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Riho Liiva vs U Haavisto
Hyvinkaa Open (1993)
Vienna Game: Vienna Gambit (C25)  ·  1-0



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Kibitzer's Corner
< Earlier Kibitzing  · PAGE 3 OF 3 ·  Later Kibitzing>
Oct-04-12  Abdel Irada: <LJLMETAL>: <tcostin>'s error was already pointed out by <Phony Benoni>.
Oct-04-12  morfishine: Of the two candidates (16.Bxf7+ & 16.Qxf7+), 16.Qxf7+ has more potential

<16.Qxf7+ Rxf7 17.Rxf7> Double threat attacking the Knight & an exposed check

<17...Qd4+> (17...Qd5 buys some time for Black if White plays 18.exd5 Kxf7 19.dxc6+...However, it fails outright to 18.Rxg7+ Kh8 19.exd5)

Here I goofed with <18.Rf2+> overlooking the simplest of moves: 18.Kh1

Oct-04-12  Abdel Irada: Looking (finally) at the game, I see Black committed suicide.
Oct-04-12  whiteshark: <rilkefan: I didn't see a good defense for black after Qxf7.> Neither do I.
Oct-04-12  sneelu48: Abdel Irada: <They are still called elephants
In fact in Indian Chess -- Shatranj, rooks are called elehants and bishops are called camels. This is prevalent even today in the northern parts of India
Oct-04-12  TimothyLucasJaeger: <26 Qxf7+ Rxf7 27 Rxf7> appears to win a piece.

E.g. <27 ... Bf6 28 Rf1 Kh8 29 R1xf6 Qxf6 30 Rxf6>

Oct-04-12  TimothyLucasJaeger: Hmm i overlooked the Qd4+ idea entirely. I guess my line against 27 ... Bf6 doesn't work since after 28 Rf1 black can play <28 ... Qd4+ 29 Kh1 Qxc4>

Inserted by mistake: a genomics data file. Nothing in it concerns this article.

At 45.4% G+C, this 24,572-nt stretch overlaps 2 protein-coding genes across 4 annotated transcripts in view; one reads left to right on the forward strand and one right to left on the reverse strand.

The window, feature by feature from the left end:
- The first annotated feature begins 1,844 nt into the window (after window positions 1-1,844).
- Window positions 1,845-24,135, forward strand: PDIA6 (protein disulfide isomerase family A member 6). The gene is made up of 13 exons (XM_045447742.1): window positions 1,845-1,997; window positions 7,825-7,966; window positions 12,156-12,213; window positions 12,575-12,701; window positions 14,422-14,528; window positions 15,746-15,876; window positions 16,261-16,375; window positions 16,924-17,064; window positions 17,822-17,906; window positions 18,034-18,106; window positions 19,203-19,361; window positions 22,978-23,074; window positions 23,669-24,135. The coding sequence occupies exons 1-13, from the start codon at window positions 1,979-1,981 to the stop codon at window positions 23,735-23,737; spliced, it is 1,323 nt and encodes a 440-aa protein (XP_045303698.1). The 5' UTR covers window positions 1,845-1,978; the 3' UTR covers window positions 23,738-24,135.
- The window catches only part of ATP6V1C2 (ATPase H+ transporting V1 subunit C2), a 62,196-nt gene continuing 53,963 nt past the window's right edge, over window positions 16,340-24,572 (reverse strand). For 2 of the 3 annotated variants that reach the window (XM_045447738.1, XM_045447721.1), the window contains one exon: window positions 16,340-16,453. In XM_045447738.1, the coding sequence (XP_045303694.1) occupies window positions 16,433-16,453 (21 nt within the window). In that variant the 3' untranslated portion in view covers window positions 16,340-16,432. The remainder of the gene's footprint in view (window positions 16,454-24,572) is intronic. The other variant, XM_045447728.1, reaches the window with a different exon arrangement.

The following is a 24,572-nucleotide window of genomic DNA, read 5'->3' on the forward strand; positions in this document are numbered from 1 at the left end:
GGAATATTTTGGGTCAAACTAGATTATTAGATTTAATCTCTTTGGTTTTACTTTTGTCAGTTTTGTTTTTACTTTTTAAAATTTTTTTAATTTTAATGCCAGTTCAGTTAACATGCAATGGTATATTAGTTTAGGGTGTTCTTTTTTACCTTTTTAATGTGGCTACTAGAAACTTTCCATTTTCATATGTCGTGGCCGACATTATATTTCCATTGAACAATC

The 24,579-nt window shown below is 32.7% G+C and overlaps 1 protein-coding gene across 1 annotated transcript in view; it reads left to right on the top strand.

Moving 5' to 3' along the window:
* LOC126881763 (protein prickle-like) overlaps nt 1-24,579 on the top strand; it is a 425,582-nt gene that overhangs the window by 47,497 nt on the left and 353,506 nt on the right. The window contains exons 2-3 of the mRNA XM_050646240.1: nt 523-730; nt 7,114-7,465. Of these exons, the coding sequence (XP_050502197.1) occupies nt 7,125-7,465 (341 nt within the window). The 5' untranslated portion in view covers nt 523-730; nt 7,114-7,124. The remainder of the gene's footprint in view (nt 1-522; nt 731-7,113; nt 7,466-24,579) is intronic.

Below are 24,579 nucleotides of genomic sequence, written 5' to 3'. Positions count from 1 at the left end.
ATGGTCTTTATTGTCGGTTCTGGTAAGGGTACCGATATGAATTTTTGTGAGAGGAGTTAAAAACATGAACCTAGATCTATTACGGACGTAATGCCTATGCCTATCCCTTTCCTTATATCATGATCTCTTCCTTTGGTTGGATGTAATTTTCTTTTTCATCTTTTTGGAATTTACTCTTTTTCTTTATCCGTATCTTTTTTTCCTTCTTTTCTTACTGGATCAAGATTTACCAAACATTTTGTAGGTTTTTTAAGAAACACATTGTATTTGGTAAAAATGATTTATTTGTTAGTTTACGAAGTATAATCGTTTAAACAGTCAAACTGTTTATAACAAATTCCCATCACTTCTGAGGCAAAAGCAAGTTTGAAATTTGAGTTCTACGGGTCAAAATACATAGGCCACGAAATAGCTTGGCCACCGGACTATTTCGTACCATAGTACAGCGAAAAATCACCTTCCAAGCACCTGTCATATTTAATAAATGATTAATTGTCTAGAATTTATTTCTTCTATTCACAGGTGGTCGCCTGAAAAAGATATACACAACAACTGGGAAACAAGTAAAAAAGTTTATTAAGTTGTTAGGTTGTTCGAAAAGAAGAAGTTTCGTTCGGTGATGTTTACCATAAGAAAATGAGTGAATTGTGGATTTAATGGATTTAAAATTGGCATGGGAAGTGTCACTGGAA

Instead it looks like <28 Rxf6+ Kh8 29 Rf1> is the way to go. Black's knight is pinned because of the threat on f8, and white now threatens Rf7.

Oct-04-12  CHESSTTCAMPS: White has s strongly entrenched bishop pair and a powerful line-up of majors on the semi-open file aimed at f7. Of course, white could safely grab with 16.Bxf7+(?) Kh8 and eventually convert the extra pawn to victory. However, white can win quickly with

16.Qxf7+! Rxf7 17.Rxf7, setting up a winning battery with immediate deadly threats of 18.Rxe7+ and Rxg7+. There is no satisfactory defense:

A) 17... Ne6 (N-other 18.Rf8#) 18.Bxe6 Kh8 (18... Qd4+ 19.Kh1 changes nothing; other moves allow 19.Rf8#) 19.Bg7+ Kg8 20.Rxe7#.

B) 17... Bf6 18.Rxf6+ Kh8 19.Raf1 Qd4+ 20.Kh1 Qc5 21.Rf7 Rg8 (Nf5 22.exf5) 22.Bxg7+ Kxg7 23.Rf8+ forces mate.

C) 17... Bf8 18.Rxg7+ Kh8 19.Rg8#

D) 17... Bc5+ 18.Kh1 (threatening 19.Rxb7+ Kf8 20.Bxg7+ Ke8 21.Bf7#) Ne6 (18... Qh4 19.Rf4+ wins Q) 19.Bxe6 Kh8 (otherwise 20.Rf8#) 20.Bg7+ Kg8 21.Re7#

E) 17... b5 18.Bb3 c5 19.Rxe7+(?) c4 20.Rxg7+ Kh8 21.dxc4 Qh4! regains a piece.

E.1) 19.Bd5! (improves significantly, preserving all the threats) Qxd5 20.Rxg7+ wins.

F) 17... Kh8 18.Bxg7+ Kg8 19.Rd7#

G) 17... Qd4+ 18.Kh1 Qxc4 19.Rxg7+ followed by dxc4 wins.

G.1) 18... Qxb2 19.Raf1 Kh8 (otherwise 20.Rf8#) 20.Bxg7+ Kg8 21.Rxe7#

Line E appears to be the best try. Time for review...

Premium Chessgames Member
  al wazir: <mike1>: Thanks. Even more simply, <16. Qxf7+ Rxf7 17. Rxf7 Bc5+ 18. Kh1 Qh4> 19. Rf4+ Kh1 20. Rxh4, and white is up a ♖. And after 19. Raf1 my suggestion 19...Nf5 is refuted by 20. Rf8#.